This book helps you visualize the molecular mechanisms by which herbs accomplish their effects on your body. This book is for nonscientists, but focuses on scientific details which are not available in other herb books for laypeople.
What you will find in each herb chapter In each herb chapter you will find a section covering current theories on the mechanism behind an herbs’ properties, in “How Scientists Think it Works”. You will also find the herb’s history, folklore, and if they are known, its active ingredients. “Good Uses...and Not So Good” informs you of the risks and benefits of taking various forms of an herb, according to current scientific thought. Although I am a PhD. scientist with a background in biochemistry and natural products, I am not an M.D., and because of this I do not prescribe herbs. I do summarize for you what the PDR for Herbal Medicine, the Pharmacist’s and Prescriber’s Letter’s Natural Medicines Comprehensive Database and the American Pharmaceutical Foundation report on commonly recommended dosages, under “Commonly Reported Uses for This Herb” in each herb chapter.
If you do have a background in science Although this book is intended for nonscientists, health professionals and scientists will find it a useful tool, too. Rather than endlessly searching and reviewing scientific abstracts until your eyes cross, or buying an expensive text on herbal pharmacology, you can use this book to find quick, easy-to-read summaries of an herb’s pharmacodynamics. If some information piques your interest, and you want to learn more, look for the references of journal articles at the end of each herb chapter. These can help you gather details concerning the designs and outcomes of experiments which provided most of the data for this book.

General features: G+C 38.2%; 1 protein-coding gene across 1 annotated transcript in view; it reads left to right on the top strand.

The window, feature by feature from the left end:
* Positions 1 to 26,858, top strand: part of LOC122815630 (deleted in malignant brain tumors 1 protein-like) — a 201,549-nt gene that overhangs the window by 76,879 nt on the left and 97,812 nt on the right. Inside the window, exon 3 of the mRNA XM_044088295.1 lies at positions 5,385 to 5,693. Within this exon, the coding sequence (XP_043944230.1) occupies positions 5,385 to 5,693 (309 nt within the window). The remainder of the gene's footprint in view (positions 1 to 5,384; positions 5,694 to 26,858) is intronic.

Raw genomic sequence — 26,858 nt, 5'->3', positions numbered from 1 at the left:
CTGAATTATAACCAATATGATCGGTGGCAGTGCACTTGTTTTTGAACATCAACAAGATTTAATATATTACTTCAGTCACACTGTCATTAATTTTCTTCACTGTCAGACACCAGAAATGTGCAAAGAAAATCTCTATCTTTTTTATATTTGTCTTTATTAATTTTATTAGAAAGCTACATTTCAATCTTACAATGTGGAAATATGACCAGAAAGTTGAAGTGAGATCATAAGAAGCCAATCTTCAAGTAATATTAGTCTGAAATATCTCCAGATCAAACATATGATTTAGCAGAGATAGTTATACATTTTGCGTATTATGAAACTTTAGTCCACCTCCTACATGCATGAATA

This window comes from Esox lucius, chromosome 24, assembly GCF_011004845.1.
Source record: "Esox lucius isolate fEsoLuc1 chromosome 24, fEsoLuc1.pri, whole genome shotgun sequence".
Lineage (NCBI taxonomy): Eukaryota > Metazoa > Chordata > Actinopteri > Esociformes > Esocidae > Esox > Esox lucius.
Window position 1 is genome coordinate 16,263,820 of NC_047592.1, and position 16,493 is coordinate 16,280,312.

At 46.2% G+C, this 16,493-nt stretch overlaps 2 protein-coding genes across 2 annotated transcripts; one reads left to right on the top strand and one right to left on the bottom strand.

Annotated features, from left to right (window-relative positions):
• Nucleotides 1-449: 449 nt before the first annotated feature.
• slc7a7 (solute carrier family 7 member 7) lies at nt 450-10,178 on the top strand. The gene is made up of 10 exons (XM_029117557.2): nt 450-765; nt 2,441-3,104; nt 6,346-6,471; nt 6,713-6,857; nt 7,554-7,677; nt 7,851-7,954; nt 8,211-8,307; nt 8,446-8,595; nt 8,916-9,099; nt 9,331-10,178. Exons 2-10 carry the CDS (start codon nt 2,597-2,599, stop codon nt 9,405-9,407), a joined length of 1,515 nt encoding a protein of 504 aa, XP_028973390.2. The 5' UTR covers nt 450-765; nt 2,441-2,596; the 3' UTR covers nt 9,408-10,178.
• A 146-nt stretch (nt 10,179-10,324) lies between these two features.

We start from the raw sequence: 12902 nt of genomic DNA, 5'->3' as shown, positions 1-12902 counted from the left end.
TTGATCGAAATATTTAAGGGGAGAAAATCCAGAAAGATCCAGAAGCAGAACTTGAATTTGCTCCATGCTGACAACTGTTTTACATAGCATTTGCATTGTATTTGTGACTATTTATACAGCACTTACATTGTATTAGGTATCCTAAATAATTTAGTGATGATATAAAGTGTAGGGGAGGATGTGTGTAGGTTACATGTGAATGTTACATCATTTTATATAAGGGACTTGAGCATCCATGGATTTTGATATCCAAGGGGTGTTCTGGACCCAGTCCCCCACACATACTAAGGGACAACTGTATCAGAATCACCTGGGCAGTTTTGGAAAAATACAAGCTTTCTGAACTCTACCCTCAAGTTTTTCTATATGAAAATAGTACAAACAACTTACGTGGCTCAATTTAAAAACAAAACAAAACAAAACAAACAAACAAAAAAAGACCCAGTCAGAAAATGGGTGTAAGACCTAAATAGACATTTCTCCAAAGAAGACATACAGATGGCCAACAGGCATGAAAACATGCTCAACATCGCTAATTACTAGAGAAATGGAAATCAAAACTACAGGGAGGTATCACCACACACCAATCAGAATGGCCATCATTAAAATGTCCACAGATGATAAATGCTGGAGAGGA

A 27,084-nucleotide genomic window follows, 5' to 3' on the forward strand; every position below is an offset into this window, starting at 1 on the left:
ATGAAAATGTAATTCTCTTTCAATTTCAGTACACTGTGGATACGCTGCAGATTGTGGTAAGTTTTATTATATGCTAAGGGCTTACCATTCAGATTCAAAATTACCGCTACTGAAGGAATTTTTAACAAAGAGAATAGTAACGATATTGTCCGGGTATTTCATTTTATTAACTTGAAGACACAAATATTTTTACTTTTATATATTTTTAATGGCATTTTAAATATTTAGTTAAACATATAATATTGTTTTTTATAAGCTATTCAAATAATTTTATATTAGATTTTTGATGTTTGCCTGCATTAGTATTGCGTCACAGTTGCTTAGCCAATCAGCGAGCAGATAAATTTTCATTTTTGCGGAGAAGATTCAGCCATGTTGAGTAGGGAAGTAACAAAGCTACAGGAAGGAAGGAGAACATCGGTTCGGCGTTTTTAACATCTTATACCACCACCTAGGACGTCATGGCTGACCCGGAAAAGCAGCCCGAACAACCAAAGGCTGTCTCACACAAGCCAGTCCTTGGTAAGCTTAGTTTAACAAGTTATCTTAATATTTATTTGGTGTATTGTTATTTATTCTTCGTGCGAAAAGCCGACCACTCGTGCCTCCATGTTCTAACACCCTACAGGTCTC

Introduction (the original, unedited version)
Aloe gel and Aloe latex, Arnica, Artichoke, Astragalus
Bilberry, Black Cohosh, Borage
Cascara, Catnip, Cat’s Claw, Chamomile, Chaste Tree, Cinnamon, Cranberry
Echinacea, Eleuthero, Evening Primrose
Garlic, Ginger, Ginkgo, Ginseng, Gotu Kola, Grape, Guarana
Hawthorn, Hoodia, Horse Chestnut
Lavender, Lemon Balm, Licorice
Marsh Mallow, Milk Thistle
Red Clover, Red Pepper
Sage, Saw Palmetto, Senna, Soy, St. John’s Wort
Tea Tree oil, Tea, Turmeric
Wild Yam, Wintergreen, Witch Hazel
Yerba Mate’, Yohimbe
Introducing the Players: Cells, Molecules, and other Very Small Things
Nonfatal Attractions: Receptors and Enzymes
Oxygen and Oxidizing agents
Warning Labels for Certain Herbs